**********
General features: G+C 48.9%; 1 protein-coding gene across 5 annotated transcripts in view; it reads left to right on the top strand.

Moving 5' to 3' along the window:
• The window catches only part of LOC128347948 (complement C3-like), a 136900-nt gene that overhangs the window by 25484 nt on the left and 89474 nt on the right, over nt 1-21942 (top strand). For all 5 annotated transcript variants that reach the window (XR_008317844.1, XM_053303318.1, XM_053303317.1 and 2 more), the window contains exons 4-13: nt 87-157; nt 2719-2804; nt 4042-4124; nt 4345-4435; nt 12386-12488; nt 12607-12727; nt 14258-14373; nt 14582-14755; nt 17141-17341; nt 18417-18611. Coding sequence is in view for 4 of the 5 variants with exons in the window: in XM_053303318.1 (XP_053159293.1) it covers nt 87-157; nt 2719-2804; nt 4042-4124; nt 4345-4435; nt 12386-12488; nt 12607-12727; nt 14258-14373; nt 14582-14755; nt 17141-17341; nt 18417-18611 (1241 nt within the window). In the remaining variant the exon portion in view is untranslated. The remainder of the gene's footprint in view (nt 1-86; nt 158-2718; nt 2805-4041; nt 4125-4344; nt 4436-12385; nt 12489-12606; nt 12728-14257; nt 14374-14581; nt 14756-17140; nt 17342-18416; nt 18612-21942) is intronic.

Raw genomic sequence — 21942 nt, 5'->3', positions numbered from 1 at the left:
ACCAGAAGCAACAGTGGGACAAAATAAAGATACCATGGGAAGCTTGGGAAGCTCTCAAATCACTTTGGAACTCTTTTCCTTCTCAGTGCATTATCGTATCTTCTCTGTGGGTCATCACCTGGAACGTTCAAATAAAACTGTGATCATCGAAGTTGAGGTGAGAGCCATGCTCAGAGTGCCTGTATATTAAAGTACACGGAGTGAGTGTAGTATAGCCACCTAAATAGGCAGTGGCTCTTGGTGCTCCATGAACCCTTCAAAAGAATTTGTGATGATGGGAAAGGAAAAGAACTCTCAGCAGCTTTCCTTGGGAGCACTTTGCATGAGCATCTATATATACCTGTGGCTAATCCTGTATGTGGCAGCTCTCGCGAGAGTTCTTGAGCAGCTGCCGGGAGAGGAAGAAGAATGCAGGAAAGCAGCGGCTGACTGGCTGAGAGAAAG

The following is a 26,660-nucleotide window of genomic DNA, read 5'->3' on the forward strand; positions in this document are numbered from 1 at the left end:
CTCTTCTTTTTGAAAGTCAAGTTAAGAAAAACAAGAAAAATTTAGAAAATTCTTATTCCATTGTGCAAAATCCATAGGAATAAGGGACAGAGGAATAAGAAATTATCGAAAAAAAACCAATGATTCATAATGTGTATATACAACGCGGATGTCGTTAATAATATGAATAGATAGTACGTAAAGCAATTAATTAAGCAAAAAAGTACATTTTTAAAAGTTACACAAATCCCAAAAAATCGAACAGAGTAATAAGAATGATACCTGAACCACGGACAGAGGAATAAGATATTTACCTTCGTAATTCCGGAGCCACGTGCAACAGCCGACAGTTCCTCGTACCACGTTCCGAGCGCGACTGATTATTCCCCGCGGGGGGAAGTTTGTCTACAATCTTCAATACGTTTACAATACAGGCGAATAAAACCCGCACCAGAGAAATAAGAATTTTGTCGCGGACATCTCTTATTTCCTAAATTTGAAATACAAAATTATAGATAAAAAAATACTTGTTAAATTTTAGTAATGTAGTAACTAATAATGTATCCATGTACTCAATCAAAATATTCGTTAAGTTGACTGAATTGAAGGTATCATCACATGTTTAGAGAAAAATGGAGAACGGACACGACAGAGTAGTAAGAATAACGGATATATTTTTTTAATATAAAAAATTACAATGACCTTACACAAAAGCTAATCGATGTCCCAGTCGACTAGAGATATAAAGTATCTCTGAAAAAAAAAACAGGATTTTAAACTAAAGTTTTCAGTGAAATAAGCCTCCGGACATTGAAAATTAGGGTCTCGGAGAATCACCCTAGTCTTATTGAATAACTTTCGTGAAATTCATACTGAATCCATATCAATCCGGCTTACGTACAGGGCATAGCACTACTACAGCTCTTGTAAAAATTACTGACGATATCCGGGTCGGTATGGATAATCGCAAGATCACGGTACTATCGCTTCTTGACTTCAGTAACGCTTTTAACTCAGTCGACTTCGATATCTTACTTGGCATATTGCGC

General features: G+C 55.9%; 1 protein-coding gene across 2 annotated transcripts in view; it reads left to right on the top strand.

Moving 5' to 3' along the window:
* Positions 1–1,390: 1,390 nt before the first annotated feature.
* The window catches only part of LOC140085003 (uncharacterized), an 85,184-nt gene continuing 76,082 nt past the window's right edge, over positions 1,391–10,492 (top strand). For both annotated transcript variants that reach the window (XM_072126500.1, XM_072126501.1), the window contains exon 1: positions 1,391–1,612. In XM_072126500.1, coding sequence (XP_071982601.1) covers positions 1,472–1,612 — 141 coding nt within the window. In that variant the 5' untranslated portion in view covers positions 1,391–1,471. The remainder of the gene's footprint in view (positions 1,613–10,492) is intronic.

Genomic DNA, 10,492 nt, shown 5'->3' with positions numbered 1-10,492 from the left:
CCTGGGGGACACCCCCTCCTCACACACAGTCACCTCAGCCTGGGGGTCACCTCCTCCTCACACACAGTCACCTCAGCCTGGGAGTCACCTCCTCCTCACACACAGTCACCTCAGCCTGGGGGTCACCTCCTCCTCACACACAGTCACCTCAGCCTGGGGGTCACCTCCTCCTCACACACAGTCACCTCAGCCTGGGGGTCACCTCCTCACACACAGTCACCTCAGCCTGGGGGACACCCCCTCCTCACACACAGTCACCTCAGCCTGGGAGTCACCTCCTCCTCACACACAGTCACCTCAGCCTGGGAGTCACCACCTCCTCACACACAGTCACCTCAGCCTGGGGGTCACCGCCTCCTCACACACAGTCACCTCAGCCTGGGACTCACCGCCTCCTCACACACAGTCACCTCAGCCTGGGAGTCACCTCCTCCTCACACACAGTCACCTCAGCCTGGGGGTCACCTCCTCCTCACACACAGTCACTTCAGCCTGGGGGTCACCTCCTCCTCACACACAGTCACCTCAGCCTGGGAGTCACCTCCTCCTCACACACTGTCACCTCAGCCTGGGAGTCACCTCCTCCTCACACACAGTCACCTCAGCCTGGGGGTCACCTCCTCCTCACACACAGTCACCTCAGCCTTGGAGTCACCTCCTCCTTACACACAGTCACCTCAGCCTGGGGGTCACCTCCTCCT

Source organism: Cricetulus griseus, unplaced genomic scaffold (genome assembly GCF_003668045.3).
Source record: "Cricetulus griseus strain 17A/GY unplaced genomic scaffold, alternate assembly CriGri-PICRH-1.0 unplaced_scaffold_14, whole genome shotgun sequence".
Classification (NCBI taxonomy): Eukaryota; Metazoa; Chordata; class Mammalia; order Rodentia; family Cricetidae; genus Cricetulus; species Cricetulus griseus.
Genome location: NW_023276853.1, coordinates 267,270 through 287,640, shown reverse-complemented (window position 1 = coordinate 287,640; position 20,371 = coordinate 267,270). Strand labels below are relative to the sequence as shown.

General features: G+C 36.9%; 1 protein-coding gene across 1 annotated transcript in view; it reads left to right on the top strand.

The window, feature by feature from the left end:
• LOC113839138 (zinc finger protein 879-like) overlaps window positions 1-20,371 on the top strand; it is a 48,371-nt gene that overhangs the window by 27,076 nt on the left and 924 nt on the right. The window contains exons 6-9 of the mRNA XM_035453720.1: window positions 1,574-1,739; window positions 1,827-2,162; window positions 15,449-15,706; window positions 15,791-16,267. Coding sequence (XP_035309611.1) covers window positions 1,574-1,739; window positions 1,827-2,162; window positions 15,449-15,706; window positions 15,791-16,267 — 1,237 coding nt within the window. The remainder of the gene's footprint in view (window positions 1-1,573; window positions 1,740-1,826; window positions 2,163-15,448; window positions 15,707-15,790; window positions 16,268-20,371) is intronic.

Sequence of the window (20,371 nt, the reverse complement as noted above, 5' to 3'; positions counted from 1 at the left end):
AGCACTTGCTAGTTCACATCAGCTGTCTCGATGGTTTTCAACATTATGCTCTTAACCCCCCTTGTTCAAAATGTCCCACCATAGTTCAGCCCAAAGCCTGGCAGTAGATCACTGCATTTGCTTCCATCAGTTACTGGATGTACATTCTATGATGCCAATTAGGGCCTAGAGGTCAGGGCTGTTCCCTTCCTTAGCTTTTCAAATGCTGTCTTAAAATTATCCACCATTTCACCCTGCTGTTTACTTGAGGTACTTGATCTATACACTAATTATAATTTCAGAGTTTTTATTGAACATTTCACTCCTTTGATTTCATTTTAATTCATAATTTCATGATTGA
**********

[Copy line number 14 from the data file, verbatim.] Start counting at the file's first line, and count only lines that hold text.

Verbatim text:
Source organism: Cricetulus griseus, unplaced genomic scaffold (genome assembly GCF_003668045.3).